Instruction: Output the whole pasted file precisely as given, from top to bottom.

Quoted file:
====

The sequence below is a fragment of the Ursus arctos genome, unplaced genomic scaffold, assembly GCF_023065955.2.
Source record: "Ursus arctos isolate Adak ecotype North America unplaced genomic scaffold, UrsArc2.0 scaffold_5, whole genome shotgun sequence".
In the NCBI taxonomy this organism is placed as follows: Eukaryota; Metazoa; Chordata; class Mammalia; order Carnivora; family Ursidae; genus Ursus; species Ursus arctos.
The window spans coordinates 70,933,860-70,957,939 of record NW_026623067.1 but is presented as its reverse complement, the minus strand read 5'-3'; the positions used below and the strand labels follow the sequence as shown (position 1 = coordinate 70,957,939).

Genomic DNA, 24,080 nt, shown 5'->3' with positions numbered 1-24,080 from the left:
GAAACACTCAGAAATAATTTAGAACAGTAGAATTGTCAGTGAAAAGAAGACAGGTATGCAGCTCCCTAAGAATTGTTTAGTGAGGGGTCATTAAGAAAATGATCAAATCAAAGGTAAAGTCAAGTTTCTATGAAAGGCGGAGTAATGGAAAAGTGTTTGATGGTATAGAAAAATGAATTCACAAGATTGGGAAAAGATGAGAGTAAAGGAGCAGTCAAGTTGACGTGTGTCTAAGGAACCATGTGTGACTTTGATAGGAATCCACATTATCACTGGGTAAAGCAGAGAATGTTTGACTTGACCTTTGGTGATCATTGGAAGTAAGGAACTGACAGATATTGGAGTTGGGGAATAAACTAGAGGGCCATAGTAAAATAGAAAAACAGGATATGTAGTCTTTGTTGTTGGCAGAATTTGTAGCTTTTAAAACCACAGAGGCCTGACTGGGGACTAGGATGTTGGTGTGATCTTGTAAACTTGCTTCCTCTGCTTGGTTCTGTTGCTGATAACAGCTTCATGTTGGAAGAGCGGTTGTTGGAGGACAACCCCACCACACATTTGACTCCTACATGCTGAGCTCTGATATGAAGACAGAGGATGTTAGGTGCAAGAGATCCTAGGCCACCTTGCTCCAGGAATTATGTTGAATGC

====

The sequence below is a fragment of the Ursus arctos genome, unplaced genomic scaffold, assembly GCF_023065955.2.
Source record: "Ursus arctos isolate Adak ecotype North America unplaced genomic scaffold, UrsArc2.0 scaffold_5, whole genome shotgun sequence".
In the NCBI taxonomy this organism is placed as follows: Eukaryota; Metazoa; Chordata; class Mammalia; order Carnivora; family Ursidae; genus Ursus; species Ursus arctos.
The window spans coordinates 70,933,860-70,957,939 of record NW_026623067.1 but is presented as its reverse complement, the minus strand read 5'-3'; the positions used below and the strand labels follow the sequence as shown (position 1 = coordinate 70,957,939).

Genomic DNA, 24,080 nt, shown 5'->3' with positions numbered 1-24,080 from the left:
GAAACACTCAGAAATAATTTAGAACAGTAGAATTGTCAGTGAAAAGAAGACAGGTATGCAGCTCCCTAAGAATTGTTTAGTGAGGGGTCATTAAGAAAATGATCAAATCAAAGGTAAAGTCAAGTTTCTATGAAAGGCGGAGTAATGGAAAAGTGTTTGATGGTATAGAAAAATGAATTCACAAGATTGGGAAAAGATGAGAGTAAAGGAGCAGTCAAGTTGACGTGTGTCTAAGGAACCATGTGTGACTTTGATAGGAATCCACATTATCACTGGGTAAAGCAGAGAATGTTTGACTTGACCTTTGGTGATCATTGGAAGTAAGGAACTGACAGATATTGGAGTTGGGGAATAAACTAGAGGGCCATAGTAAAATAGAAAAACAGGATATGTAGTCTTTGTTGTTGGCAGAATTTGTAGCTTTTAAAACCACAGAGGCCTGACTGGGGACTAGGATGTTGGTGTGATCTTGTAAACTTGCTTCCTCTGCTTGGTTCTGTTGCTGATAACAGCTTCATGTTGGAAGAGCGGTTGTTGGAGGACAACCCCACCACACATTTGACTCCTACATGCTGAGCTCTGATATGAAGACAGAGGATGTTAGGTGCAAGAGATCCTAGGCCACCTTGCTCCAGGAATTATGTTGAATGC